Al-Dulaimi blamed the Interior Ministry, which Sunnis have alleged is infiltrated by so-called Shiite death squads, for the killing. "We strongly condemn this act and we condemn the killings done by the Interior Ministry forces against Iraqis," he said.
Bushra al-Khalil, a Lebanese member of the defense team, also said al-Obeidi was taken from his house early Wednesday by men dressed in police uniforms and driving four vehicles used by Iraqi security forces.
"They blindfolded him and took him away," said al-Khalil, who was thrown out of the courtroom last month by chief judge Raouf Abdel-Rahman. "No one can go out during curfew time in Baghdad."
She said the Americans bore responsibility for al-Obeidi's death because they decided to stop providing protection for defense lawyers. The U.S. has denied this.
"Lifting the security of the defense team was an introduction to assassinations," al-Khalil told The Associated Press.
She said that for the first time since the trial began she received a threat by telephone Monday night. "A man cursed me and threatened me before hanging up," she said adding that he was using a Lebanese public telephone.
Mohammed Moneib, an Egyptian lawyer for Saddam and co-defendant Taha Yassin Ramadan, said Abdel-Rahman was also partly responsible for al-Obeidi's death because of the way he deals with defense attorneys. After an angry exchange during a hearing last week, Abdel-Rahman, a Kurd, accused Moneib of seeking to create "chaos" in the courtroom.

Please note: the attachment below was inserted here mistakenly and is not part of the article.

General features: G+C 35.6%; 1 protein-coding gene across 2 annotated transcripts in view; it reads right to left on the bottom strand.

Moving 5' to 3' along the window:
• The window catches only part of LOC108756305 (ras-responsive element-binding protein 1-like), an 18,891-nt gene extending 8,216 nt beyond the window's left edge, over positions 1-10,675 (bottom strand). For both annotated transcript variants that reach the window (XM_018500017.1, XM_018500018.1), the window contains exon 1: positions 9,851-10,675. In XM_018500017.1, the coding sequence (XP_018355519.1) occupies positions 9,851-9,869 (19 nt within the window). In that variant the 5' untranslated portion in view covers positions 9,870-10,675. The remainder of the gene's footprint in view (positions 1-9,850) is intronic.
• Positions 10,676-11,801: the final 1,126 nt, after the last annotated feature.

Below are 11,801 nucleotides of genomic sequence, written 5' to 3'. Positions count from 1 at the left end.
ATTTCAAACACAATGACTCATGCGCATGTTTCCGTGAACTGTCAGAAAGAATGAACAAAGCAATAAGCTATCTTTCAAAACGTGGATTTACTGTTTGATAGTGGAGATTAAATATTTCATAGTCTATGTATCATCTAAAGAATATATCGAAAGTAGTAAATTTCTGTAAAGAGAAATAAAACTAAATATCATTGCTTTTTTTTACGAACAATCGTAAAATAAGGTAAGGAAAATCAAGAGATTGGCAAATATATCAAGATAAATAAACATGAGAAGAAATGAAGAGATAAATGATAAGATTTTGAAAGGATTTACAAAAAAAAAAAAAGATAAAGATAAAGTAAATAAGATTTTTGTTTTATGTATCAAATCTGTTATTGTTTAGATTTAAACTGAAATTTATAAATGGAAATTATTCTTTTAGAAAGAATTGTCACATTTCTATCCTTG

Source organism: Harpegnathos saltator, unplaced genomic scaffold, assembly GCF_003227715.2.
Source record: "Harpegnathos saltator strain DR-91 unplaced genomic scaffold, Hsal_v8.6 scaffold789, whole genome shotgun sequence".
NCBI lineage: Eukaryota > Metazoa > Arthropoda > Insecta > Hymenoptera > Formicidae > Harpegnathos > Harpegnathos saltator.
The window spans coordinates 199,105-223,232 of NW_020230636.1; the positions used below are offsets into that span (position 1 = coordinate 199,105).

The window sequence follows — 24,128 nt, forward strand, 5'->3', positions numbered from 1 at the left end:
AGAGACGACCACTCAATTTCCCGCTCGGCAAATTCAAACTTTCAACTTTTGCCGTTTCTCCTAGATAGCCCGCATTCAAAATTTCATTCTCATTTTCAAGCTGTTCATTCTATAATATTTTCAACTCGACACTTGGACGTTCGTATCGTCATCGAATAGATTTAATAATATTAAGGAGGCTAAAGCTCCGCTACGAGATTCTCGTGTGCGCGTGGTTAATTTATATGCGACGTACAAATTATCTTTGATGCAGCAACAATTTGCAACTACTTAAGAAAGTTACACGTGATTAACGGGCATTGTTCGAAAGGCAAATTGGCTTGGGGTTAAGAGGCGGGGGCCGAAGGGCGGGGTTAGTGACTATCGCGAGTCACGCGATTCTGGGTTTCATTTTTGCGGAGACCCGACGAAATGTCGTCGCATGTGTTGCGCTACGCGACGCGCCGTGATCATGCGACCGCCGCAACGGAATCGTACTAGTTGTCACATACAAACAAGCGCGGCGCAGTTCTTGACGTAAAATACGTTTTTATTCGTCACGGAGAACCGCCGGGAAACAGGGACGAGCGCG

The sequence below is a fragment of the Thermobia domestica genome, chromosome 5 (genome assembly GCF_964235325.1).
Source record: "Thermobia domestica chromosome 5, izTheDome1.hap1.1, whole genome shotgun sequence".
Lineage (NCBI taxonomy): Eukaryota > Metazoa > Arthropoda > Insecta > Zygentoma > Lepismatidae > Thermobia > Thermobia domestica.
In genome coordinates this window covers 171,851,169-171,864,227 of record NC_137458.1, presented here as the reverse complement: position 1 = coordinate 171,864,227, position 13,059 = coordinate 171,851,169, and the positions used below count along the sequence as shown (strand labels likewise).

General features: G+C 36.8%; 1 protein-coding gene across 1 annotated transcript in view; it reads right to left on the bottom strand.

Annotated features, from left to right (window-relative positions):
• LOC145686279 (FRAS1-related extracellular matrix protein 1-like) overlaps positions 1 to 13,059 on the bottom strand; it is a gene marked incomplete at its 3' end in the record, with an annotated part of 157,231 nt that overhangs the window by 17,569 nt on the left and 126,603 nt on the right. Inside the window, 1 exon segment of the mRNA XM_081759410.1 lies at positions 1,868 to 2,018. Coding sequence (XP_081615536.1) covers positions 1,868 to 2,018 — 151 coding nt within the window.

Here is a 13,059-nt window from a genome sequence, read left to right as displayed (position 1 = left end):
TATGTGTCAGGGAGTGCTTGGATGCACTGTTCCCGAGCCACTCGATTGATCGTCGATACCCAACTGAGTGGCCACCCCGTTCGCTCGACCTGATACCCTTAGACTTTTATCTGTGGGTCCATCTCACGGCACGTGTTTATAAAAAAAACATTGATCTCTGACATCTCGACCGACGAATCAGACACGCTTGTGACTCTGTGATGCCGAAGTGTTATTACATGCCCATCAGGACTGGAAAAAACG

"His accusations are a sort of incitement," Moneib said from Cairo. "The way he deals with the defense, defendants and witnesses could incite madmen or criminals to commit such crimes."
Moneib demanded that al-Moussawi, the chief prosecutor, personally investigate al-Obeidi's death.
U.S. military spokesman Maj. Gen. William Caldwell said the remains believed to be those of Pfc. Kristian Menchaca, 23, of Houston, and Pfc. Thomas L. Tucker, 25, of Madras, Ore., were spotted late Monday and recovered Tuesday. The bodies will be flown from Kuwait to Dover Air Force Base in Delaware for positive identification through autopsies and DNA testing.
"Coalition forces had to carefully maneuver their way through numerous improvised explosive devices leading up to and around the site," the military said. "Insurgents attempting to inflict additional casualties had placed IEDs around the bodies."
The discovery of the bodies dealt a new setback to U.S. efforts to seize the momentum against al-Qaida in Iraq after killing its leader, Abu Musab al-Zarqawi, in a June 7 airstrike.
The two soldiers disappeared after an insurgent attack at a checkpoint by a Euphrates River canal, 12 miles south of Baghdad. Spc. David J. Babineau, 25, of Springfield, Mass., was killed in the attack. The three men were assigned to the 1st Battalion, 502nd Infantry Regiment, 2nd Brigade, 101st Airborne Division from Fort Campbell, Ky.